World leaders slammed for prioritising ‘vested interests’ over long-term sustainability

Mary Robinson, Gordon Brown and Sir Richard Branson are among 130+ policy and business experts imploring all candidates in this mega-year for global elections to show “long-view leadership” in the face of “existential” threats including the climate and nature crises.


World leaders slammed for prioritising ‘vested interests’ over long-term sustainability

Pictured: Mary Robinson speaking at the edie Sustainability Leaders Forum in February 2020

The influential figures have signed an open letter from The Elders and The Future of Life Institute this week, stressing the importance of a mindset shift among leaders to tackle the many escalating, global risks to humanity.

This letter emphasises how risks including the climate and nature crises, pandemics, conflict and disinformation are all interconnected. By failing to recognise this and respond with both urgency and long-term thinking, the letter argues, world leaders are exposing millions of people to existential risks – now and in the future.

“Long-view leadership means showing the determination to resolve intractable problems not just manage them, the wisdom to make decisions based on scientific evidence and reason, and the humility to listen to all those affected,” the letter reads.

“Long-view leaders must have the moral strength to address both current concerns and long-term risks, often at the expense of vested interests.

“Such values should be common to all political leaders. But they are woefully missing in so many.”

Letter signatories include Ban-Ki Moon, Gordon Brown, Mary Robinson, Annie Lennox, Christiana Figueres, Julia Gillard and Sir Richard Branson.

The letter comes just one month after thousands of world leaders, ministers and business decision-makers gathered in Davos, Switzerland, for the World Economic Forum’s annual summit.

Observers generally noted that climate and nature took something of a back seat, with attendees entrenched in debates around artificial intelligence (AI) and displaying short-term, reactive thinking in response to issues such as the energy price crisis.

The World Economic Forum’s annual global risks report, comprising the views of thousands of risk experts, named misinformation and disinformation as the most likely and severe risk for the coming two years. Extreme weather events ranked second.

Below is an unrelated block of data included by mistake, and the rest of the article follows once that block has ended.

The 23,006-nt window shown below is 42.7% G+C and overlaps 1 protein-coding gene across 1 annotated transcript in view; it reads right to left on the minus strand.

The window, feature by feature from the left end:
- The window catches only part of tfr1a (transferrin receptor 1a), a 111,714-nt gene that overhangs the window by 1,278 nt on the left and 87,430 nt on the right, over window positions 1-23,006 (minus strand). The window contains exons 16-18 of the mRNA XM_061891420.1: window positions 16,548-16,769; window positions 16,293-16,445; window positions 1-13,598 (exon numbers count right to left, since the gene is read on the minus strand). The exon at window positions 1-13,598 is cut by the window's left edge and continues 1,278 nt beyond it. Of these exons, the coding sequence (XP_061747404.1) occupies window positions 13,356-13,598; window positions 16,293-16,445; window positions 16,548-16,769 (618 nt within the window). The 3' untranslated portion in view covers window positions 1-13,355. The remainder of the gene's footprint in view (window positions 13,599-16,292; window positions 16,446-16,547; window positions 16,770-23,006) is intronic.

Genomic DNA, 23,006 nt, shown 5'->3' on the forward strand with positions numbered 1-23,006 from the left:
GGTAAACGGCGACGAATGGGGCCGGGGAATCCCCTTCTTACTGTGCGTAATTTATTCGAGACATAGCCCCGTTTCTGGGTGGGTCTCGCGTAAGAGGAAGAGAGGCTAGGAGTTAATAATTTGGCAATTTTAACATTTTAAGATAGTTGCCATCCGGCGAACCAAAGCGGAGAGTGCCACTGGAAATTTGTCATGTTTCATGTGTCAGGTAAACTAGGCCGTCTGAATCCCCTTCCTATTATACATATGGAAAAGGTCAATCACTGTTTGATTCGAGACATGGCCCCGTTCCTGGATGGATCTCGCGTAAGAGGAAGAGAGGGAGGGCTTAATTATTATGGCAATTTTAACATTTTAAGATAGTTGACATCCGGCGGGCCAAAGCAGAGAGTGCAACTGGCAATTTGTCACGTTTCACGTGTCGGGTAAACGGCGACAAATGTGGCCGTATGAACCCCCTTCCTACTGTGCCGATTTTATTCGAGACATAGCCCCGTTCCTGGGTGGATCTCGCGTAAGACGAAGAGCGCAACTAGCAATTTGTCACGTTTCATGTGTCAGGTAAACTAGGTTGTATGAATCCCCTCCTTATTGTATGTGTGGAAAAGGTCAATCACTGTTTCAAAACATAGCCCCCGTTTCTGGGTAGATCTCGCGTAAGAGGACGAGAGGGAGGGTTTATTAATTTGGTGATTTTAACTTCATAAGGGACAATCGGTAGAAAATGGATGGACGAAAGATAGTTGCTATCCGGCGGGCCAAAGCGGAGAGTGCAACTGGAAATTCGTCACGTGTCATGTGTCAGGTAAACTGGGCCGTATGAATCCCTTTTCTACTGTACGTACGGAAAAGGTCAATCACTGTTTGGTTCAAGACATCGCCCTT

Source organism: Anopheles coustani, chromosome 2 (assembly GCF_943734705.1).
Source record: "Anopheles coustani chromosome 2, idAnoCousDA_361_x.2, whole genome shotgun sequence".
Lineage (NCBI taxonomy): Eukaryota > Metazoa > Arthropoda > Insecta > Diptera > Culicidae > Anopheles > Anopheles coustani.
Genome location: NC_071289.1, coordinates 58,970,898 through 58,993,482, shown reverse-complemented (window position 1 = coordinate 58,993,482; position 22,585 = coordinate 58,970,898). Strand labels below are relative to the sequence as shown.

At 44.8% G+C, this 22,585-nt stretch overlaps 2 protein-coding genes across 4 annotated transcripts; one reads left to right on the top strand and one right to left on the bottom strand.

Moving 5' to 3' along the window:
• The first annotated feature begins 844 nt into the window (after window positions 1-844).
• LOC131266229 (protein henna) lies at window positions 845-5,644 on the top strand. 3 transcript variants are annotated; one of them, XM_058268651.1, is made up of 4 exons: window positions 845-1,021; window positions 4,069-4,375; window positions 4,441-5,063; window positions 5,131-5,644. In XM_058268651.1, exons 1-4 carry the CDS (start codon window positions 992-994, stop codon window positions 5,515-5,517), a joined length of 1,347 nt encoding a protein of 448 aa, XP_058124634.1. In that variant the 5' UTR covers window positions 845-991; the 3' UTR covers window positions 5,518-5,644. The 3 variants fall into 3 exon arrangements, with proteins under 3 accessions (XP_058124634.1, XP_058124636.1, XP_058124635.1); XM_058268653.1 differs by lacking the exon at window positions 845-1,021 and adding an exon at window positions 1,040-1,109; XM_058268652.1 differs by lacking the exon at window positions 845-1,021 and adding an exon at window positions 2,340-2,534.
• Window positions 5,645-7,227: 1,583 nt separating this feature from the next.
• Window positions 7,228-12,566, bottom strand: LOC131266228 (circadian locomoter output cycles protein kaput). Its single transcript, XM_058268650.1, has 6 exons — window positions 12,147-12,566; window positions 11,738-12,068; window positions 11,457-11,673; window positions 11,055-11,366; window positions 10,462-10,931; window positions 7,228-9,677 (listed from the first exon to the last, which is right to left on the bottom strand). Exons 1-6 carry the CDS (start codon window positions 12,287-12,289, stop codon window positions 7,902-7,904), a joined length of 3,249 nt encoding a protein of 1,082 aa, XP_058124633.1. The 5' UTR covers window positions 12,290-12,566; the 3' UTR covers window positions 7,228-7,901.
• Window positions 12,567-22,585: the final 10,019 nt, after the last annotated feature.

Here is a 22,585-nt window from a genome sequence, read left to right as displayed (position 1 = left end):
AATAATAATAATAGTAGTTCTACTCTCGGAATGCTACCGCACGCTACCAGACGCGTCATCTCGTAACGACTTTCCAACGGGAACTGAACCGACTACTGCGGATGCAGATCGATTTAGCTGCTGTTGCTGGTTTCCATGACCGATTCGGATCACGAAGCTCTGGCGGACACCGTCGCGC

Looking out to a ten-year period, five in ten of the top identified risks relate to the environment, including “critical changes to earth systems” and biodiversity collapse.

It was revealed that risk experts in the private sector were less likely to see a need to respond to environmental risks in the near-term than their peers in governments or civil society organisations. The Forum has, in response, emphasised that many environmental risks are on the precipice of the “point of no return”.

Guiding principles

The letter emphasises that this year is a prime time to embed long-view thinking in governments, given that more than half of the world’s adult population will be able to participate in a national election within the next 12 months.

It also implores existing world leaders to work together more collaboratively and more decisively. It states: “The biggest risks facing us cannot be tackled by any country acting alone. Yet when nations work together, these challenges can all be addressed, for the good of us all. “

As the letter concludes, it sets out several key traits of long-term leaders. These are:

  • Thinking beyond short-term political and business cycles to deliver solutions that work for future generations as well as incumbents.
  • Prioritising “compromise and collaboration” for the good of all humanity
  • Showing compassion for people and embedding human rights, equity and equality in decision-making
  • Upholding the international rule of law
  • Taking accountability and showing transparency
  • Committing to a vision of hope for humanity’s shared future

It wraps up by stating that hope and a clear vision for a sustainable future is just as important – if not moreso – than a desire to avoid repeating unsustainable practices of the past.

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